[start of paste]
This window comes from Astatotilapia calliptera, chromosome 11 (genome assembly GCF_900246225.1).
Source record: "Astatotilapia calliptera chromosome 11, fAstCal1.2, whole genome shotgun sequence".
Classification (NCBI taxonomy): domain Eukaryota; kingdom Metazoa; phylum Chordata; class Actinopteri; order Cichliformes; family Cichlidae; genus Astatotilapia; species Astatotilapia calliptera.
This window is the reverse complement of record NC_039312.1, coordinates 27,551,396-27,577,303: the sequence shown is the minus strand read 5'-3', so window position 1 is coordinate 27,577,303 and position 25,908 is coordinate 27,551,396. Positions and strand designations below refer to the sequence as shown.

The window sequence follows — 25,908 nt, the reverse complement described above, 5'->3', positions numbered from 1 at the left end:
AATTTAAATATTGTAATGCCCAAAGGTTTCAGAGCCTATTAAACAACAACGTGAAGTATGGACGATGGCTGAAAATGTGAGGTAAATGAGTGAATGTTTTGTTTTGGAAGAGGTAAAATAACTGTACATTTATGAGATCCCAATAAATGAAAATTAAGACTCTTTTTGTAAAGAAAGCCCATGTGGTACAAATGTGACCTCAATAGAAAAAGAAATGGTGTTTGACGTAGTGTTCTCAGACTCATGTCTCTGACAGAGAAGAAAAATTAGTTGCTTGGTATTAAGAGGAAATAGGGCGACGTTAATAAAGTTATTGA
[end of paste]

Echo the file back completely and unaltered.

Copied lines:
This window comes from Astatotilapia calliptera, chromosome 11 (genome assembly GCF_900246225.1).
Source record: "Astatotilapia calliptera chromosome 11, fAstCal1.2, whole genome shotgun sequence".
Classification (NCBI taxonomy): domain Eukaryota; kingdom Metazoa; phylum Chordata; class Actinopteri; order Cichliformes; family Cichlidae; genus Astatotilapia; species Astatotilapia calliptera.
This window is the reverse complement of record NC_039312.1, coordinates 27,551,396-27,577,303: the sequence shown is the minus strand read 5'-3', so window position 1 is coordinate 27,577,303 and position 25,908 is coordinate 27,551,396. Positions and strand designations below refer to the sequence as shown.

The window sequence follows — 25,908 nt, the reverse complement described above, 5'->3', positions numbered from 1 at the left end:
AATTTAAATATTGTAATGCCCAAAGGTTTCAGAGCCTATTAAACAACAACGTGAAGTATGGACGATGGCTGAAAATGTGAGGTAAATGAGTGAATGTTTTGTTTTGGAAGAGGTAAAATAACTGTACATTTATGAGATCCCAATAAATGAAAATTAAGACTCTTTTTGTAAAGAAAGCCCATGTGGTACAAATGTGACCTCAATAGAAAAAGAAATGGTGTTTGACGTAGTGTTCTCAGACTCATGTCTCTGACAGAGAAGAAAAATTAGTTGCTTGGTATTAAGAGGAAATAGGGCGACGTTAATAAAGTTATTGA